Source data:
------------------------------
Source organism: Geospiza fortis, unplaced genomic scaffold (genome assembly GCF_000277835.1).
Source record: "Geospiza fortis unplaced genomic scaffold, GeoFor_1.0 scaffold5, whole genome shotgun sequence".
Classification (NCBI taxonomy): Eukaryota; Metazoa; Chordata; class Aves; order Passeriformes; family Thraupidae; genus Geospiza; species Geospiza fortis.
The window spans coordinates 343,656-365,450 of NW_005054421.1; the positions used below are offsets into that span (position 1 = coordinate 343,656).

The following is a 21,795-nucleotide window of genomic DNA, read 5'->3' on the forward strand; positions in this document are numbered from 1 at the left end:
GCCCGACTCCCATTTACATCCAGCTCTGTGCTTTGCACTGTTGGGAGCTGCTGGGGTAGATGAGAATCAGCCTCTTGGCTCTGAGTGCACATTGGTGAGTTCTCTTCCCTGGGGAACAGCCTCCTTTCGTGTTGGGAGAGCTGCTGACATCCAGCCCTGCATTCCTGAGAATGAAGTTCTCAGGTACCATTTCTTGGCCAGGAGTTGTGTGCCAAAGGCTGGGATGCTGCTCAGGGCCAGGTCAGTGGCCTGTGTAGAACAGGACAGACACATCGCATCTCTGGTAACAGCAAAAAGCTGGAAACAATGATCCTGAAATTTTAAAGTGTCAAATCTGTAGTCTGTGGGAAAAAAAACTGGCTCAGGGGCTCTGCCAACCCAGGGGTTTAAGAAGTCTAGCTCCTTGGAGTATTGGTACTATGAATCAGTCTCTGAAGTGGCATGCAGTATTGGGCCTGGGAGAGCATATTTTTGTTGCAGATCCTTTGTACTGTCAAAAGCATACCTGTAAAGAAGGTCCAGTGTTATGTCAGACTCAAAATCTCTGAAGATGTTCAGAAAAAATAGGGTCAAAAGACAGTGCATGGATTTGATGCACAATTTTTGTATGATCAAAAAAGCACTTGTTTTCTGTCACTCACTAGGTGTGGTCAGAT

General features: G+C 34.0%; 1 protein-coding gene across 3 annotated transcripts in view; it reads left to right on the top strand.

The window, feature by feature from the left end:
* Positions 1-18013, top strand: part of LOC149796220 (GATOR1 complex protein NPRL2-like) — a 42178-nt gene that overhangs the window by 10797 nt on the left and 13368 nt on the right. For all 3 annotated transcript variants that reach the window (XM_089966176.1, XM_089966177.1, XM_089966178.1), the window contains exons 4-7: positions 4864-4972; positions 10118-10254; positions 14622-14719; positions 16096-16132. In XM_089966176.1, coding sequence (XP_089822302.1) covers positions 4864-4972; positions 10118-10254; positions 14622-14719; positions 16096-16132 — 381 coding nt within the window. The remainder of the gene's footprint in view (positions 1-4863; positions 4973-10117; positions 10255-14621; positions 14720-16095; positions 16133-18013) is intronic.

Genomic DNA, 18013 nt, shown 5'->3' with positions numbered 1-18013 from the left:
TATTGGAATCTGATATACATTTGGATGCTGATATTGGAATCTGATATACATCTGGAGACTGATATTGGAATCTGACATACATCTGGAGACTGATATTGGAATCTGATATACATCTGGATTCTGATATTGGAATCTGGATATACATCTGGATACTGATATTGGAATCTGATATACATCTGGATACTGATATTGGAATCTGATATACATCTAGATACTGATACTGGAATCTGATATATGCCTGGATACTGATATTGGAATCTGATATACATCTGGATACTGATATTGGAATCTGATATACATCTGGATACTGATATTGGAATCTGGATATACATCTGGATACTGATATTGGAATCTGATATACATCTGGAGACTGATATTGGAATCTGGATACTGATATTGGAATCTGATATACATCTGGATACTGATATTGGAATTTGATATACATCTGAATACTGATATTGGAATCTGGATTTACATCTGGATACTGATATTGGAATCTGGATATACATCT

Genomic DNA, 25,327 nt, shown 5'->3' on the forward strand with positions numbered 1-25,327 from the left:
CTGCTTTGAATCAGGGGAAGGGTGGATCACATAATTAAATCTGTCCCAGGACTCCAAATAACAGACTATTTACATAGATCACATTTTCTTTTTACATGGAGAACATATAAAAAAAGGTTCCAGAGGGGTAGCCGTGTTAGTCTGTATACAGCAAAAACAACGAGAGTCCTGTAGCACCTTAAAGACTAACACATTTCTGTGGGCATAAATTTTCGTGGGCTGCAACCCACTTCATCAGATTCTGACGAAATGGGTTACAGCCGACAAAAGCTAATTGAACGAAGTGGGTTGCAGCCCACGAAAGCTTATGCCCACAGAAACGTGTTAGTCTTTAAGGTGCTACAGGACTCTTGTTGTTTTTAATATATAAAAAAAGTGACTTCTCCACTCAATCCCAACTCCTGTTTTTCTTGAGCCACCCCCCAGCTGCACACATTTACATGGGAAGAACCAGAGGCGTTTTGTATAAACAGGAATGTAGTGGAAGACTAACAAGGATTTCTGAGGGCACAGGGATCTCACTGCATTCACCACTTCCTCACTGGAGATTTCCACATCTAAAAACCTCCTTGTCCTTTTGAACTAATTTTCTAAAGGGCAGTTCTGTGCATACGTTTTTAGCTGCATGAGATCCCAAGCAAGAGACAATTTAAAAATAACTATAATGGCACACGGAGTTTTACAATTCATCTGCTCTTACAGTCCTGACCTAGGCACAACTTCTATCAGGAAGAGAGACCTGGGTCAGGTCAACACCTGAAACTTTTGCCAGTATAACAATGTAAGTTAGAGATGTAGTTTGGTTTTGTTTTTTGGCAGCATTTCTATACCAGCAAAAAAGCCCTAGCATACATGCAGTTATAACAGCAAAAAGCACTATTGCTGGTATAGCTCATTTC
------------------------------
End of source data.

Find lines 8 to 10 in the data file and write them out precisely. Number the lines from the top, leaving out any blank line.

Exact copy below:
The window, feature by feature from the left end:
* Positions 1-18013, top strand: part of LOC149796220 (GATOR1 complex protein NPRL2-like) — a 42178-nt gene that overhangs the window by 10797 nt on the left and 13368 nt on the right. For all 3 annotated transcript variants that reach the window (XM_089966176.1, XM_089966177.1, XM_089966178.1), the window contains exons 4-7: positions 4864-4972; positions 10118-10254; positions 14622-14719; positions 16096-16132. In XM_089966176.1, coding sequence (XP_089822302.1) covers positions 4864-4972; positions 10118-10254; positions 14622-14719; positions 16096-16132 — 381 coding nt within the window. The remainder of the gene's footprint in view (positions 1-4863; positions 4973-10117; positions 10255-14621; positions 14720-16095; positions 16133-18013) is intronic.

Genomic DNA, 18013 nt, shown 5'->3' with positions numbered 1-18013 from the left: